Electronic Journal from Sakyadhita USA

Issue No. 9 Winter 2016

Rita—My Teacher and Friend

By Judy Polasky


I remember Rita as my teacher and friend. I was blessed to know her over many decades. She impacted my life in little, middle and bigger ways. This is written from the point of view of someone who was once Rita’s college student, then dharma student and friend.


Rita led me and a group of us from Eau Claire, Wisconsin to Chicago, Illinois to hear the Vajra Regent Ösel Tendzin teach The Battle of Ego, in 1979. Rita taught us to meditate as preparation for that weekend. She changed our lives. She was off to seminary with Chogyam Trungpa Rinpoche in 1980, in Lake Louise, Alberta. She meditated, studied, held the rota position of dog walker (CTR’s), and came back energized to do more. The Eau Claire Dharma Study Group was reinvigorated. That fall we reupholstered chairs to take to Chicago for “the 1980 visits.” We took refuge vows with the Regent; we met CTR; we heard the 16th Karmapa preside at the Black Crown Ceremony and saw him calm the baby; we served wherever we were needed. We drove back forth each of those weekends in 1980, talking through all things Buddhist. Rita had no doubt that the contemplative insight and methodological discipline that one finds in Buddhism could transform all things for the better and have profound individual and social relevance.


Over the years, I attended many dharma programs Rita taught. Quite unfairly, I acquired the expectation that all teachers would be as adept as Rita at explaining clearly the subject matter. While it seemed effortless for her as she taught, I knew the amount of time she put in as she prepared to teach. She and I drove cross country together from Wisconsin to Colorado and back, to spend the summer at Shambhala Mountain Center at the 1999 seminary. Sakyong Mipham Rinpoche presided over that three-month intensive practice/study program. Rita’s good friend Reggie Ray led the senior teachers assembled to assist the Sakyong. Rita’s classes were hard to get into, as everyone wanted to be in them. I got into one and felt lucky.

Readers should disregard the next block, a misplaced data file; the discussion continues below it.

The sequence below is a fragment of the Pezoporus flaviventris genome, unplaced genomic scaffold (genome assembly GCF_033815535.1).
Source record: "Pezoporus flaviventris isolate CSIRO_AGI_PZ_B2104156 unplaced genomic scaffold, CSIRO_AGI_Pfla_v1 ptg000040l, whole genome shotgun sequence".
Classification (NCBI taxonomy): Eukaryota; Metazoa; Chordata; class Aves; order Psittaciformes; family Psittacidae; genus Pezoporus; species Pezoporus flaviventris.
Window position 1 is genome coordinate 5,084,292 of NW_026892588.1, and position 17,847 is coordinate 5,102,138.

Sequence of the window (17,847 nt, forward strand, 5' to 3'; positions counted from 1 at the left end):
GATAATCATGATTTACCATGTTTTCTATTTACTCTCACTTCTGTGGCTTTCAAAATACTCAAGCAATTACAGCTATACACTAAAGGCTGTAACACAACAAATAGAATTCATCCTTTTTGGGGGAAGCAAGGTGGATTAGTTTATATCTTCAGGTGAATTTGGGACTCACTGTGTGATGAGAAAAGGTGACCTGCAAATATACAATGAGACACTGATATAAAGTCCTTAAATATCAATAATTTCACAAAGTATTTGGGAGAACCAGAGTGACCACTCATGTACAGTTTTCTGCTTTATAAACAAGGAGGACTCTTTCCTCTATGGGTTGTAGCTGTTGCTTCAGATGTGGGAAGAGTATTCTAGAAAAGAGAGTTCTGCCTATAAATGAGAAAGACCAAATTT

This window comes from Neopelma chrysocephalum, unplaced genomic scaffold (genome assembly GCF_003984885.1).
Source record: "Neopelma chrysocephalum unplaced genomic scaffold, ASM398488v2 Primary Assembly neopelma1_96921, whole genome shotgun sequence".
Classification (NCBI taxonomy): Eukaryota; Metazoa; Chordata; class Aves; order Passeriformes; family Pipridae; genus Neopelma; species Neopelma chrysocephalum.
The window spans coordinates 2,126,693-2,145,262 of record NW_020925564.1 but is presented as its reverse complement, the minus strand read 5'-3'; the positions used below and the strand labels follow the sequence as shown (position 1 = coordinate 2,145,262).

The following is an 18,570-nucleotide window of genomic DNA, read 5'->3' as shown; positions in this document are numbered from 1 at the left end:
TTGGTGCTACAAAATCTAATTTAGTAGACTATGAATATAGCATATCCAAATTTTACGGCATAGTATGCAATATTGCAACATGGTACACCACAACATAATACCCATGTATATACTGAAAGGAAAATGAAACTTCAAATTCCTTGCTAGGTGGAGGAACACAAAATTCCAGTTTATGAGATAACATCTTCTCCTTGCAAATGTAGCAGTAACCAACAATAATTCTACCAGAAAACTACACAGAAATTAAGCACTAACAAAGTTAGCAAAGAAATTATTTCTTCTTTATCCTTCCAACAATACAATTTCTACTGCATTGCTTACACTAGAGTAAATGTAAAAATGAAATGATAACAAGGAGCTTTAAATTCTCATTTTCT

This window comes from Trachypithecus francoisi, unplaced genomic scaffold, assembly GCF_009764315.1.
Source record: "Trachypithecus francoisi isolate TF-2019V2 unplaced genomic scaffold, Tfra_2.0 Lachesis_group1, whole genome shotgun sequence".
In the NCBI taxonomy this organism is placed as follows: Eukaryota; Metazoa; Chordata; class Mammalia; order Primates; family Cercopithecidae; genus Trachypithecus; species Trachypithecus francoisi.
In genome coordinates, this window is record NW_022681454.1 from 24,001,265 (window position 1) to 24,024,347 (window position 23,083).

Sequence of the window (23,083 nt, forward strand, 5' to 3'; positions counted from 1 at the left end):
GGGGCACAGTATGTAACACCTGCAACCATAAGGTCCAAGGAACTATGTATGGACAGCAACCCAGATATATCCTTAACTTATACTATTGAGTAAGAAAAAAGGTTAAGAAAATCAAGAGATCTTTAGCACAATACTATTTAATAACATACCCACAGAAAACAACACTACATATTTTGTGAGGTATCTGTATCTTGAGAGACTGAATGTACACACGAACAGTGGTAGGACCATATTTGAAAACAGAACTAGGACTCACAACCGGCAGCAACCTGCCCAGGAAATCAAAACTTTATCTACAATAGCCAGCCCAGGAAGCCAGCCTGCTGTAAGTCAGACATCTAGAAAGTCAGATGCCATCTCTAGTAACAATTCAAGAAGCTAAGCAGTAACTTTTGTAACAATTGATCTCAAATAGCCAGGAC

In the last five years or so, when we could not get together in person, we would catch up over the telephone or via e-mail. I began taking notes on even the things that would come up in conversation. I have a 3-ring of “Rita notes” very full of insights I treasure.


Rita spent many enjoyable hours at her home on Gilbert Avenue in Eau Claire, Wisconsin. She was a strong, independent householder. The things she learned as part of a farm family she carried with her throughout her life. She knew how to chop wood and carry water. She was ecologically responsible and she taught us to be. She made her own clothes up until the late 1970s when she decided to do more gardening. She had an appreciation for the enjoyments of life. She loved gardening. She loved cats. She loved antiquing. She loved jewelry. She loved good food. I learned about houseplants and antiques and cooking from her.


There is a communal feeling at Rita’s house. She never locked the door. People were welcome and came and went as if their own place. That feeling continues as a group of friends sort through Rita’s belongings according to her wishes. As we do this together, what strikes me most is how many lives she had. I knew just a sliver of all that she was involved in. We’ve been answering calls, e-mails and letters from friends and colleagues from all over the world. We’ve been finding things we didn’t have a clue about. My admiration for her grows.


Rita taught me about the I Ching in 1980. I have tossed coins in search of wise advice since then. As I embarked on the current journey of acting as her executor, I threw the coins and got just one hexagram, the second one representing the receptive, primal power of yin. It seems so fitting.


The Buddhist teachings were Rita’s anchor, planting dharma in the West was her purpose, and teaching was her delight. Basking in the streaming sunshine through the stained glass windows she so carefully found for her beloved home, listening to the music and words of the ages, stimulated by spiritual dialogue, Rita did her work and inspired us to join her in hoping for a better world. I will so miss the fine workings of Rita’s mind, her spunk and her warm heart.



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